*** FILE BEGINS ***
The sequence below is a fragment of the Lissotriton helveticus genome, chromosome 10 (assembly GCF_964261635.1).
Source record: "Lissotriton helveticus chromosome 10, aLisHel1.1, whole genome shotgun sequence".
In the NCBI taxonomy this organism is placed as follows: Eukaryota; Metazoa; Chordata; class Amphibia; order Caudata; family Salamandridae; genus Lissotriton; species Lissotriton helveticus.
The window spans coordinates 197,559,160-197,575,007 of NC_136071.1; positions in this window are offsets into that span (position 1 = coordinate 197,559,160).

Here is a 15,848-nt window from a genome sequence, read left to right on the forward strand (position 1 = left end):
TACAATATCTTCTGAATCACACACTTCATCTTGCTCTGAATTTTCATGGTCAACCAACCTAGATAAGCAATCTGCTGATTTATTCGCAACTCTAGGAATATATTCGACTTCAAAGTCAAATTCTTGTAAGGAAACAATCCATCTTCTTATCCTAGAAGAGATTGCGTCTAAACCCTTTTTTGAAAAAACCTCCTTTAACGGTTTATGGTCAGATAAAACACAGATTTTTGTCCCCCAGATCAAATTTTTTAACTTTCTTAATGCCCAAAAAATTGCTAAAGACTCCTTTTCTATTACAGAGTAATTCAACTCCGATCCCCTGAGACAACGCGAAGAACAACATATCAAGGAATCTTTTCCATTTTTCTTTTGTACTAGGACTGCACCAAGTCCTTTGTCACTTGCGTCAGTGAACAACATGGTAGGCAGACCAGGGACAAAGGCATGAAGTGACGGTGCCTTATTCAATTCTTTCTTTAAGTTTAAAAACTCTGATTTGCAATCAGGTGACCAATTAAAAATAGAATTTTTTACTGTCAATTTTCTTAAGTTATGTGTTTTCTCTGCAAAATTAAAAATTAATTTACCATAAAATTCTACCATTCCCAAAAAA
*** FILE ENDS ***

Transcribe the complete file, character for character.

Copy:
The sequence below is a fragment of the Lissotriton helveticus genome, chromosome 10 (assembly GCF_964261635.1).
Source record: "Lissotriton helveticus chromosome 10, aLisHel1.1, whole genome shotgun sequence".
In the NCBI taxonomy this organism is placed as follows: Eukaryota; Metazoa; Chordata; class Amphibia; order Caudata; family Salamandridae; genus Lissotriton; species Lissotriton helveticus.
The window spans coordinates 197,559,160-197,575,007 of NC_136071.1; positions in this window are offsets into that span (position 1 = coordinate 197,559,160).

Here is a 15,848-nt window from a genome sequence, read left to right on the forward strand (position 1 = left end):
TACAATATCTTCTGAATCACACACTTCATCTTGCTCTGAATTTTCATGGTCAACCAACCTAGATAAGCAATCTGCTGATTTATTCGCAACTCTAGGAATATATTCGACTTCAAAGTCAAATTCTTGTAAGGAAACAATCCATCTTCTTATCCTAGAAGAGATTGCGTCTAAACCCTTTTTTGAAAAAACCTCCTTTAACGGTTTATGGTCAGATAAAACACAGATTTTTGTCCCCCAGATCAAATTTTTTAACTTTCTTAATGCCCAAAAAATTGCTAAAGACTCCTTTTCTATTACAGAGTAATTCAACTCCGATCCCCTGAGACAACGCGAAGAACAACATATCAAGGAATCTTTTCCATTTTTCTTTTGTACTAGGACTGCACCAAGTCCTTTGTCACTTGCGTCAGTGAACAACATGGTAGGCAGACCAGGGACAAAGGCATGAAGTGACGGTGCCTTATTCAATTCTTTCTTTAAGTTTAAAAACTCTGATTTGCAATCAGGTGACCAATTAAAAATAGAATTTTTTACTGTCAATTTTCTTAAGTTATGTGTTTTCTCTGCAAAATTAAAAATTAATTTACCATAAAATTCTACCATTCCCAAAAAA